An iconic freshwater fish of tropical South America, the arapaima is a massive, slender beast that can grow up to 10 feet (3 meters) long and weigh 440 pounds (200 kilograms). It is known as the pirarucu in Brazil and the paiche in the western Amazon, and is one of the largest freshwater fish in the world.
“These are nothing like the typical fishes that are caught here in the U.S., they are huge animals,” said Donald Stewart, a fisheries professor at the SUNY College of Environmental Science and Forestry (ESF) in Syracuse, New York.
Stewart has just published a paper that shakes up nearly a century and a half of conventional wisdom on the arapaima. In the March issue of the journal Copeia, Stewart re-described a second species, and reported that there are at least four previously-described species of arapaima plying the rivers and flooded forests of the Amazon and other basins in South America. (See photos of megafishes.)
Stewart took Water Currents through the history of the re-discovered arapaima’s taxonomy. In 1829, a biologist published detailed drawings of an arapaima skeleton that was collected somewhere in the Brazilian Amazon (exact location unknown). In 1847, a French biologist asserted that the drawings represented a unique species and named it Arapaima agassizii after the biologist who published the original drawings. But in 1868, a British taxonomist disputed the view of the French one.
“He said there is only one species of arapaima [Arapaima gigas], and ever since, others have accepted his opinion,” Stewart explained.
“But I went back and started digging, and the drawings are really different, it’s a highly unusual fish,” he said, adding that there are several key anatomical differences between the skeleton and a “typical” arapaima.
Unfortunately, no one can actually take a look at that skeleton because it was destroyed in World War II, after a bomb hit the museum where it was housed. Further, the collector did not record a precise location.
But Stewart is convinced the drawings show a distinct species, and that there are several other different species of arapaima now living in South America, including Arapaima arapaima. In another paper set to be published in the near future, Stewart is describing a fifth species, the first new arapaima since 1847. “People have had the taxonomy wrong for 145 years, but that situation is not unusual for such large fishes. They are difficult to collect and expensive to store in museums,” Stewart noted.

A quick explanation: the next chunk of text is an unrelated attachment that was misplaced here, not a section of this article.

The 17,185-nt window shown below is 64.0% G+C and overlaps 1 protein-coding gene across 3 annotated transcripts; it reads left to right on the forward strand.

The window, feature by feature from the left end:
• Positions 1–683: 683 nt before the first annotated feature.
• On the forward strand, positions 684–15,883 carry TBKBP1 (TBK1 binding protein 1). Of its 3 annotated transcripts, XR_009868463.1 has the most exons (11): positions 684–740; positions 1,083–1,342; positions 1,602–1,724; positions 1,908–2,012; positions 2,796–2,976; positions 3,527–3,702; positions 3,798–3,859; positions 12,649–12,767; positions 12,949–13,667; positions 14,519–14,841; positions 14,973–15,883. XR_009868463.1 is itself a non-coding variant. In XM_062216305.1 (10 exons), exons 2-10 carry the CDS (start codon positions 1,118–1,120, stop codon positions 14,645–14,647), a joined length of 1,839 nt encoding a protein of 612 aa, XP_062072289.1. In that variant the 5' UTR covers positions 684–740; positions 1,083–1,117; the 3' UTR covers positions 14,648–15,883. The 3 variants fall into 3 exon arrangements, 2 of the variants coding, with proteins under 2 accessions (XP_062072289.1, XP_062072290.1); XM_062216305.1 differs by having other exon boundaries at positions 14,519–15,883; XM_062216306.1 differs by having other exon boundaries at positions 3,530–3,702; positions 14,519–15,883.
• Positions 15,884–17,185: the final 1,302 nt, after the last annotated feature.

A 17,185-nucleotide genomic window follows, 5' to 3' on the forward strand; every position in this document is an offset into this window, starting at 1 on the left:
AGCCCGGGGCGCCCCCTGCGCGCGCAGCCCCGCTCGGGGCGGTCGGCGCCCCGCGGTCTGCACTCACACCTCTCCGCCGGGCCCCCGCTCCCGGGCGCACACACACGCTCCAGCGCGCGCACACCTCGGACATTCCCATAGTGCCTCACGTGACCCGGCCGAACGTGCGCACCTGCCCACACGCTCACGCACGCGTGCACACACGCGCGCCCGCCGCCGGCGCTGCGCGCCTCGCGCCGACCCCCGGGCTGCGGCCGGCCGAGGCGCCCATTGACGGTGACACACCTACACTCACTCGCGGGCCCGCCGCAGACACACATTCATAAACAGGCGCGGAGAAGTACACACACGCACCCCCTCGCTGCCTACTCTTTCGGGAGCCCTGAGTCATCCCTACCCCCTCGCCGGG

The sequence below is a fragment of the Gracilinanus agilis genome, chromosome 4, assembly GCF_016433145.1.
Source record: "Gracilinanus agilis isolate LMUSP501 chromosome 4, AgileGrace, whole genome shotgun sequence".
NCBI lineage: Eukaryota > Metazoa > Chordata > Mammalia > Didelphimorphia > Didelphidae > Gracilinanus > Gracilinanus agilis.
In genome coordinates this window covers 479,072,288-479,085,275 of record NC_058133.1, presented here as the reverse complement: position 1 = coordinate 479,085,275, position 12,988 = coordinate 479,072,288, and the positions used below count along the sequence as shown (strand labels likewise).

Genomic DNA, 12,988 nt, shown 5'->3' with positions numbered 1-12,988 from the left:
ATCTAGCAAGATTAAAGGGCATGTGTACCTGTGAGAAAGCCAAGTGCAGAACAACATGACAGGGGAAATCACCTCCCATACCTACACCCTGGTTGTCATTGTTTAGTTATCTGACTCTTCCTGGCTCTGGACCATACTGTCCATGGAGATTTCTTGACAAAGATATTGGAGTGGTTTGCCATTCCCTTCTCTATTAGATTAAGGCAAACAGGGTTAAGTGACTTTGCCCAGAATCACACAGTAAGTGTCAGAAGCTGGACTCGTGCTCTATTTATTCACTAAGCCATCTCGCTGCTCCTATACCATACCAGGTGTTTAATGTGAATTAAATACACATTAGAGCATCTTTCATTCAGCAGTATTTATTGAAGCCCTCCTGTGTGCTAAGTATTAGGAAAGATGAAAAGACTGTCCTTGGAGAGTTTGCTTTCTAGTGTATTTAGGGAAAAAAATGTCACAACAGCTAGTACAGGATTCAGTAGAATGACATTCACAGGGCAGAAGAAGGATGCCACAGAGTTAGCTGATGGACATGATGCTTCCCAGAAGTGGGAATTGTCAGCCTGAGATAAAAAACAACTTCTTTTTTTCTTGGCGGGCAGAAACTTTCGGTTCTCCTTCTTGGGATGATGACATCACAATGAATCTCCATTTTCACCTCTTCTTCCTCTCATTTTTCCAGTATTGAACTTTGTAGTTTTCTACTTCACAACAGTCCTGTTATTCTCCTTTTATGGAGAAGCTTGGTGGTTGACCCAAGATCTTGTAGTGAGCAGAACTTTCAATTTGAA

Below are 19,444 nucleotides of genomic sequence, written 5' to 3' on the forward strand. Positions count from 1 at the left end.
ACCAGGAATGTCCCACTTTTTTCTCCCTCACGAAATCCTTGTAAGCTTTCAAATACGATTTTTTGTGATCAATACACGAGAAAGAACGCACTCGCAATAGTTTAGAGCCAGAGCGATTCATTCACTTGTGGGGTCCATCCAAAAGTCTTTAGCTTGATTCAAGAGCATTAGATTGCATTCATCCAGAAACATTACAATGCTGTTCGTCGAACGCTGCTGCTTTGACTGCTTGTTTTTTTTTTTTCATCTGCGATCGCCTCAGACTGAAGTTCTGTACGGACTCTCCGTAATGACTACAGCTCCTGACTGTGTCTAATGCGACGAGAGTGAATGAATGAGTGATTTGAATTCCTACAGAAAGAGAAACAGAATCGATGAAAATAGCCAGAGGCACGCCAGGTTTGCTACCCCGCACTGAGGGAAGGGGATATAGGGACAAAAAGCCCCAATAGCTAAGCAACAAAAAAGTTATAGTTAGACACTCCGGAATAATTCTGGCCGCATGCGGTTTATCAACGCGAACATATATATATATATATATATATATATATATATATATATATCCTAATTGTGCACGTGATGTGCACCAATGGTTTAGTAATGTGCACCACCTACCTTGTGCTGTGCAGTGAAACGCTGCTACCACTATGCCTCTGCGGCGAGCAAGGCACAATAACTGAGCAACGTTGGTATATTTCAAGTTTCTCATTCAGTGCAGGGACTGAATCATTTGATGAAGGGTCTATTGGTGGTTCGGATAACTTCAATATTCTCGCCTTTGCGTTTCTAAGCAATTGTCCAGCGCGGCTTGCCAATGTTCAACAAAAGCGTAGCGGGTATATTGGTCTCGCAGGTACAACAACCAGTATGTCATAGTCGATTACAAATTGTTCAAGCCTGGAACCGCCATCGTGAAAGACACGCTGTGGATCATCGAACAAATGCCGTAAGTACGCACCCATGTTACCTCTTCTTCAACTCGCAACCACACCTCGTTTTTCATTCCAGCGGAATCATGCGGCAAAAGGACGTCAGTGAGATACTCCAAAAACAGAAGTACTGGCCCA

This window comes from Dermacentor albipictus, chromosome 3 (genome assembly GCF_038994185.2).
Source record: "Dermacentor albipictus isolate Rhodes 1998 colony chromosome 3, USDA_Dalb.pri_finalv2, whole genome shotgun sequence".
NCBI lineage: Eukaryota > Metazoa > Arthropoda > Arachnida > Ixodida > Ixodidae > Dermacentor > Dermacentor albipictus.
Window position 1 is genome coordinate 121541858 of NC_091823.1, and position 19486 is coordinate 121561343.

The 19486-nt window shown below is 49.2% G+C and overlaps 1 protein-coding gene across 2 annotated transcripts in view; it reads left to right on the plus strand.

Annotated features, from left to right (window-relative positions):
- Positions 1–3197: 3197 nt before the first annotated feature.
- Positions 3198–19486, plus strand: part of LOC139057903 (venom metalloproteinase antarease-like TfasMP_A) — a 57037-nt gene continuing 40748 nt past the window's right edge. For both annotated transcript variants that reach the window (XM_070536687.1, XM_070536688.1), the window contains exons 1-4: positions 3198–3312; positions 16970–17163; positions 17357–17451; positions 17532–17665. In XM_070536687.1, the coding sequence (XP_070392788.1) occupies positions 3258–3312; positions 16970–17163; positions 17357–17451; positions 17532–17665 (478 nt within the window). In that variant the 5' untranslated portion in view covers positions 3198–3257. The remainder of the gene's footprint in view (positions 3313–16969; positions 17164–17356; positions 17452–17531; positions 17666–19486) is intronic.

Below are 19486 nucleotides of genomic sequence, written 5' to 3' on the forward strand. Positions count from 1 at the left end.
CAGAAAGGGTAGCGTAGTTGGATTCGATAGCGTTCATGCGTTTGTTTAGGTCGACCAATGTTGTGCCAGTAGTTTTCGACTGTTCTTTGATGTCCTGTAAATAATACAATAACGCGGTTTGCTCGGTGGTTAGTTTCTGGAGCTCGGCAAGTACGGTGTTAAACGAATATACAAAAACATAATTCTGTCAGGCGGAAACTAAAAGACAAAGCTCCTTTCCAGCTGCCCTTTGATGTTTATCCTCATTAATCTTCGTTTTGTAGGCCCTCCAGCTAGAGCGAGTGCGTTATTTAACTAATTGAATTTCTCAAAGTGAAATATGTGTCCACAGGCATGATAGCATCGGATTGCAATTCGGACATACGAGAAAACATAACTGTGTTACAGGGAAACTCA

Stewart added, “This is an icon of the Amazon; some people consider it a flagship species that we need to conserve, kind of like a tiger or an elephant.”
Yet at the same time, the arapaima is one of the most important commercial fishes in South America. The animal’s large size means it provides a lot of meat, and a large individual can fetch around $150, a lot of money in the Amazon.
The arapaima is one of few fishes that must breathe air. Their swim bladder evolved into a primitive lung, while their gills provide at most about 20 to 30 percent of their oxygen needs, Stewart explained. This means they must pop their mouths out of the water every 15 minutes or so to catch a breath, when they emit a distinctive sound.
“Fishermen sit in canoes and wait. When they see it pop up, they stab it with a harpoon. It is easy to find and relatively easy to kill even though they are big, so they get over harvested very quickly,” said Stewart.
The arapaima may have tough scales, which scientists are studying for their ability to repel piranha bites, but they are still no match for a harpoon. Hunters themselves, arapaimas primarily eat other fish, although they occasionally take water birds.
Stewart added that the arapaima is also threatened by deforestation, because the fish prefers to swim into flooded forests during the wet season to spawn and guard their young. The young are vulnerable to predators and need to find cover among the flooded vegetation.
Stewart said the arapaima is not particularly threatened by dams, since it tends to live in lowland areas, not in the highlands where dams are usually built, and it tends not to migrate very far.
Stewart did point out that there is a growing aquaculture industry for arapaima, which could result in genetic mixing of wild populations if managers aren’t careful. “People have been thinking it’s all one species so it doesn’t matter where you move them. If you introduce a cultured species, that potentially could lead to elimination of a local form that was depleted by overfishing,” he said.
“We need to figure out the taxonomy so we can know what to protect and what to eat, and so people won’t move them around in ways that cause new, unanticipated problems,” said Stewart. He and his graduate students have more field research planned—a challenge because of the vast areas involved—and he will also soon travel to Europe to examine more museum specimens.
Stewart’s research was supported, in part, by National Geographic Society and ESF.
Brian Clark Howard covers the environment for National Geographic. He previously served as an editor for TheDailyGreen.com and E/The Environmental Magazine, and has written for Popular Science, TheAtlantic.com, FastCompany.com, PopularMechanics.com, Yahoo!, MSN, and elsewhere. He is the co-author of six books, including Geothermal HVAC, Green Lighting, Build Your Own Small Wind Power System, and Rock Your Ugly Christmas Sweater.